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The seven-string hallikset was a stringed musical instrument. The instrument was popular on the planet Naboo, which was known for their adept artists and musicians. Before becoming a Royal Handmaiden, Sabé, who came from a family of hallikset players, studied music and played the instrument at the Theed Conservatory, a school renowned for producing musical talent. The former Jedi Cere Junda owned a hallisket, which Padawan Cal Kestis found and used psychometry to play in 14 BBY. In 34 ABY, the musician Sudswater Dillifay Glon played a hallikset as part of the Shag Kava band at Takodana Castle on the planet Takodana. Not long after this, a hallikset was displayed in Dok-Ondar's Den of Antiquities on the planet Batuu.

Description[edit | edit source]

The hallikset was a seven-stringed musical instrument consisting of a circular witherstring topboard, a fingerboard, and nut.[1]

History[edit | edit source]

"That song… I wrote it. Years ago. You touch an object and witness events connected to it. You feel its history."
―Cere Junda witnesses Cal Kestis playing her seven-string hallikset — (audio) Listen (file info)[src]

Tsabin, a handmaiden of Queen Padmé Amidala of the planet Naboo, came from a family of hallikset players, where she had learned breath control. After some time attending the Theed Conservatory to study music and play the hallikset, Tsabin as approached by Head of Security Quarsh Panaka, who offered her a chance to become a Naboo Royal Handmaiden. Accepting the job and changing her name to Sabé, she moved to the Theed Royal Palace and began to teach the queen various skills she had, including breathing exercises she had learned from being a musician that would help Queen Amidala appear calm at all times.[3] Her brothers were famous players, and Amidala once mentioned that if Sabé had stayed a musician, she could have been the third-best hallikset player in the family.[4]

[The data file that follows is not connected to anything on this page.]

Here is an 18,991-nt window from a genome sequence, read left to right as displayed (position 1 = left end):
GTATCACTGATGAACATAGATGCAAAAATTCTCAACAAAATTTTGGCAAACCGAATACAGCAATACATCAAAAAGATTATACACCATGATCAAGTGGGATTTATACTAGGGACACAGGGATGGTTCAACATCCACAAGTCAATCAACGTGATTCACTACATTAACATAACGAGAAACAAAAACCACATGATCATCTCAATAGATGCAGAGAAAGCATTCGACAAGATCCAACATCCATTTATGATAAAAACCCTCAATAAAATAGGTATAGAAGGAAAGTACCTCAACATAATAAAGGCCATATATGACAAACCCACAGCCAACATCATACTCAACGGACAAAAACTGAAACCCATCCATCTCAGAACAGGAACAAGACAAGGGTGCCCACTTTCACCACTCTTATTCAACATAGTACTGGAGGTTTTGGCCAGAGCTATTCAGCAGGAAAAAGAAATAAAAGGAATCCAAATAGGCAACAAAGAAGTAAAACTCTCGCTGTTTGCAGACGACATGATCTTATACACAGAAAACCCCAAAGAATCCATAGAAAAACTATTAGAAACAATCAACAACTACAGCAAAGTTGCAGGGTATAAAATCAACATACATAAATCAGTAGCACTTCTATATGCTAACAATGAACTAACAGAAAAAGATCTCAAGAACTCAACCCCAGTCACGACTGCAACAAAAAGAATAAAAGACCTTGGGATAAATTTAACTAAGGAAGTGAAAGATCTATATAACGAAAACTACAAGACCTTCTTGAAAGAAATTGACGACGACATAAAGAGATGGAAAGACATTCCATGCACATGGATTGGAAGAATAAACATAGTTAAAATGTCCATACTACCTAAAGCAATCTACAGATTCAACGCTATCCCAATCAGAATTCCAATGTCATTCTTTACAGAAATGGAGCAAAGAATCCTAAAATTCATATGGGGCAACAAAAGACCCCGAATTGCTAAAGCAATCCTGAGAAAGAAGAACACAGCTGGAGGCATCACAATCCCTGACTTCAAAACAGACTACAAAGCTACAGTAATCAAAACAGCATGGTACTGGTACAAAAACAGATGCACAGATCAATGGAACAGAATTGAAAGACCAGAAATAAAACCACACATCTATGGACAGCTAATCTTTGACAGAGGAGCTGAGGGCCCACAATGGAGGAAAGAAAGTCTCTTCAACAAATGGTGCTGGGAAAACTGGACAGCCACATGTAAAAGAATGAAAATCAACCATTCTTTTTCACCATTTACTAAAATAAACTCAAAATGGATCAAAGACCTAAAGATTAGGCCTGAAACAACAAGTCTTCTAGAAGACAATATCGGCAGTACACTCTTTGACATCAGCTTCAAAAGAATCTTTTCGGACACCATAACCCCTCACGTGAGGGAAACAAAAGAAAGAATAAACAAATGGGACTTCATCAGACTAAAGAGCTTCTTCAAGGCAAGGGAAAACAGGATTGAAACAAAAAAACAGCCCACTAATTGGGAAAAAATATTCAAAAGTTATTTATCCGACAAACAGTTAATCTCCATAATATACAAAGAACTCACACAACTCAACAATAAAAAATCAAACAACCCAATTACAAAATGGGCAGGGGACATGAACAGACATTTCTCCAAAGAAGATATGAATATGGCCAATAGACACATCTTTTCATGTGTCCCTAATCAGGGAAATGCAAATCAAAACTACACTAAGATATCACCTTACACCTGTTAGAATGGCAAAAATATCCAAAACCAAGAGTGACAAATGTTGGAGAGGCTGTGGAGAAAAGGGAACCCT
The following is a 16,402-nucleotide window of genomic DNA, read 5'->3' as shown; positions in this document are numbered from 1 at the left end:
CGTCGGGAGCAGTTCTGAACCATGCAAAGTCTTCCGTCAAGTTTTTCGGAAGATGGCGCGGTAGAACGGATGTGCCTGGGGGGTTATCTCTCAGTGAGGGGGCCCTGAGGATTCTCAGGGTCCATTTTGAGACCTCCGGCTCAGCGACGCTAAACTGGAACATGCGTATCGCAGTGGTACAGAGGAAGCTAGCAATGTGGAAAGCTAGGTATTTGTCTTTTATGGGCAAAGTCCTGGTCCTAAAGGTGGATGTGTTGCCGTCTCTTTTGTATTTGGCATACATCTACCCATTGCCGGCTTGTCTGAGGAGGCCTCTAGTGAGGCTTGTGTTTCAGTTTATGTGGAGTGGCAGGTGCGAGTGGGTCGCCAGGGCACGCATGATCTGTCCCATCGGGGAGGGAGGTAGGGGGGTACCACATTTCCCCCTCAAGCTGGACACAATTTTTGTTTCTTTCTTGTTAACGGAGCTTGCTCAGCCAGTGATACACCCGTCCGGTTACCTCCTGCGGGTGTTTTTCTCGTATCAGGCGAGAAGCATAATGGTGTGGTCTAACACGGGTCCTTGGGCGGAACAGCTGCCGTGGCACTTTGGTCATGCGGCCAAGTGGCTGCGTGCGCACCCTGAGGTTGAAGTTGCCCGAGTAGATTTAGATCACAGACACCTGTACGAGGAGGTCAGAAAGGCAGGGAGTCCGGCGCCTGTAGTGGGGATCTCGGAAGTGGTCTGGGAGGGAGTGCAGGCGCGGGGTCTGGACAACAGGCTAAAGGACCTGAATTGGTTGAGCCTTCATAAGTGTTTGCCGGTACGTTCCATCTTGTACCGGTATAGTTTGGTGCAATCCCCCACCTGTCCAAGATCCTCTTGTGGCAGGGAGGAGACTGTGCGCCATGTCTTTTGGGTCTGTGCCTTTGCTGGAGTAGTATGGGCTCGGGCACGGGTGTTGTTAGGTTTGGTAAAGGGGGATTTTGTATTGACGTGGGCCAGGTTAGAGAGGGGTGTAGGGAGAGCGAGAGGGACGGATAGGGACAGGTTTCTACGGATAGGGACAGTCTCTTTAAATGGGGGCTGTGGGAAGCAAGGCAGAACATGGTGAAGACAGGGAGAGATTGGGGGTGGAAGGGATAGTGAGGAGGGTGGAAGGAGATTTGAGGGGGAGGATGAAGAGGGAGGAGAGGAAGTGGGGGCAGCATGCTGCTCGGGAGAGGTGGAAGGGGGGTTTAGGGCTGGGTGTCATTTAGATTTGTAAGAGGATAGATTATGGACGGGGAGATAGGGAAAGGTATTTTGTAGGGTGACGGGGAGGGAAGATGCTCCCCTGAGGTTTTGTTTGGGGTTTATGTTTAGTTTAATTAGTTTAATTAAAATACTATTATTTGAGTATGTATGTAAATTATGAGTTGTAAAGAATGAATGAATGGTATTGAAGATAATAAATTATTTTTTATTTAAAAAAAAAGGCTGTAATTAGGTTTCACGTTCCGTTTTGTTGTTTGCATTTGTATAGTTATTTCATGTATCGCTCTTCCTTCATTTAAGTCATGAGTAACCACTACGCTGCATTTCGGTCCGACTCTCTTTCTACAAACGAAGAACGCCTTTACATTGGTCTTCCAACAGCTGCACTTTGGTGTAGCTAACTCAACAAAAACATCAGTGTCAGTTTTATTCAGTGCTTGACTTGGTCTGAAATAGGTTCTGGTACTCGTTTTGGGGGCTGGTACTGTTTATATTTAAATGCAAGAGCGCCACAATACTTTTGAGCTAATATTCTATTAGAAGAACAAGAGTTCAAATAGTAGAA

The mining world Kreeling sold its high-quality ore to Naboo, part of which was used in building halliksets. As part of the Summit on Naboo in 32 BBY, the Kreeling representative Tobruna mentioned that Kreeling was being forced to sell Naboo the ore at a fixed price due to an outdated treaty. When asked how to cut down on Naboo's need for the ore, Governor Sio Bibble told Queen Amidala that some of the ore was used to decorate the halliksets. With input from a hallikset player in Sabé, Amidala suggested that they could start accepting lesser-quality ore, and start a trend in the palace for a new type of instruments made from it.[3]

Cal Kestis played Cere Junda's hallikset.

The former Jedi Cere Junda owned a seven-string hallikset and at one point wrote a song using it. years later[2] in 14 BBY,[5] she kept the instrument aboard the S-161 "Stinger" XL yacht Stinger Mantis while on the run as a fugitive from the Galactic Empire. After joining the crew of the starship, Jedi Padawan Cal Kestis found the hallikset sat upon the Mantis's couch and using psychometry saw the object's history, enabling him to play the song Junda had written using the instrument. Junda witnessed him playing and recognized the song and surmised he had used psychometry.[2]

The musician Sudswater Dillifay Glon played a red seven-string hallikset as part[1] of the Shag Kava band.[6] In the year 34 ABY,[7] Glon played the hallikset at the castle[8] of the pirate Maz Kanata on the planet Takodana,[1] where the band performed the songs "Jabba Flow" and "Dobra Doompa" shortly before the castle was destroyed by the forces of the First Order. The musician preferred to play the hallikset with a bow while at Kanata's castle.[6]

At some point during the war between the First Order and the Resistance following the Battle of Crait, the Ithorian antiques dealer Dok-Ondar had a seven-string hallikset on display on the upper shelves of his store, Dok-Ondar's Den of Antiquities, in Black Spire Outpost on the planet Batuu.[9]

Behind the scenes[edit | edit source]

A seven-string hallikset first appeared in the 2015 sequel trilogy film, Star Wars: Episode VII The Force Awakens.[8] It was not identified in the film,[8] but was named in the reference book Star Wars: The Force Awakens: The Visual Dictionary, written by Pablo Hidalgo[1] and released on the same day as the film.[10] Amy Fry was one of the artists who designed the art asset for the 2019 video game Star Wars Jedi: Fallen Order.[11]

When Padmé Amidala and Sabé discuss the latter's family in the 2019 novel Queen's Shadow, written by E. K. Johnston, the instrument was mentioned and misspelled as "halliket."[4]

Appearances[edit | edit source]

Non-canon appearances[edit | edit source]

Sources[edit | edit source]

Notes and references[edit | edit source]

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